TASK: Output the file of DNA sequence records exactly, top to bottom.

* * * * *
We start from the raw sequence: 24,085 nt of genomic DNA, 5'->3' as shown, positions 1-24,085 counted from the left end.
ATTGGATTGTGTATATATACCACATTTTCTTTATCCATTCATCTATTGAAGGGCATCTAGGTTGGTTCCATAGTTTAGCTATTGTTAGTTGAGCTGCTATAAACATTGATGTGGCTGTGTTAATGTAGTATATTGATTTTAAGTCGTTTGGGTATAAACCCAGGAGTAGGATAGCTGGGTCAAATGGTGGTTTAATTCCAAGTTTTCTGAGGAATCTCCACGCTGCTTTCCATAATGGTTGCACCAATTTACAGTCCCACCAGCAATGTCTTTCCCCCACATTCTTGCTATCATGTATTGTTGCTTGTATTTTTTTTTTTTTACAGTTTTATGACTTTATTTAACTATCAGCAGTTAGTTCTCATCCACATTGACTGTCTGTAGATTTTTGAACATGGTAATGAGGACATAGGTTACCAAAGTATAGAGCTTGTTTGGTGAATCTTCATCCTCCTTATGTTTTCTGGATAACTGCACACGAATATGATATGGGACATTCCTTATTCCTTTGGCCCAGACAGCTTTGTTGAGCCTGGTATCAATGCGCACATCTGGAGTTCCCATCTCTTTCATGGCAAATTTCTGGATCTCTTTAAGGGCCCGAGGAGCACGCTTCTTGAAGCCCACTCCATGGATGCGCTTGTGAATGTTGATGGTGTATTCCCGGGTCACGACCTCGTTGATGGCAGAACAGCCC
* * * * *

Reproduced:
We start from the raw sequence: 24,085 nt of genomic DNA, 5'->3' as shown, positions 1-24,085 counted from the left end.
ATTGGATTGTGTATATATACCACATTTTCTTTATCCATTCATCTATTGAAGGGCATCTAGGTTGGTTCCATAGTTTAGCTATTGTTAGTTGAGCTGCTATAAACATTGATGTGGCTGTGTTAATGTAGTATATTGATTTTAAGTCGTTTGGGTATAAACCCAGGAGTAGGATAGCTGGGTCAAATGGTGGTTTAATTCCAAGTTTTCTGAGGAATCTCCACGCTGCTTTCCATAATGGTTGCACCAATTTACAGTCCCACCAGCAATGTCTTTCCCCCACATTCTTGCTATCATGTATTGTTGCTTGTATTTTTTTTTTTTTACAGTTTTATGACTTTATTTAACTATCAGCAGTTAGTTCTCATCCACATTGACTGTCTGTAGATTTTTGAACATGGTAATGAGGACATAGGTTACCAAAGTATAGAGCTTGTTTGGTGAATCTTCATCCTCCTTATGTTTTCTGGATAACTGCACACGAATATGATATGGGACATTCCTTATTCCTTTGGCCCAGACAGCTTTGTTGAGCCTGGTATCAATGCGCACATCTGGAGTTCCCATCTCTTTCATGGCAAATTTCTGGATCTCTTTAAGGGCCCGAGGAGCACGCTTCTTGAAGCCCACTCCATGGATGCGCTTGTGAATGTTGATGGTGTATTCCCGGGTCACGACCTCGTTGATGGCAGAACAGCCC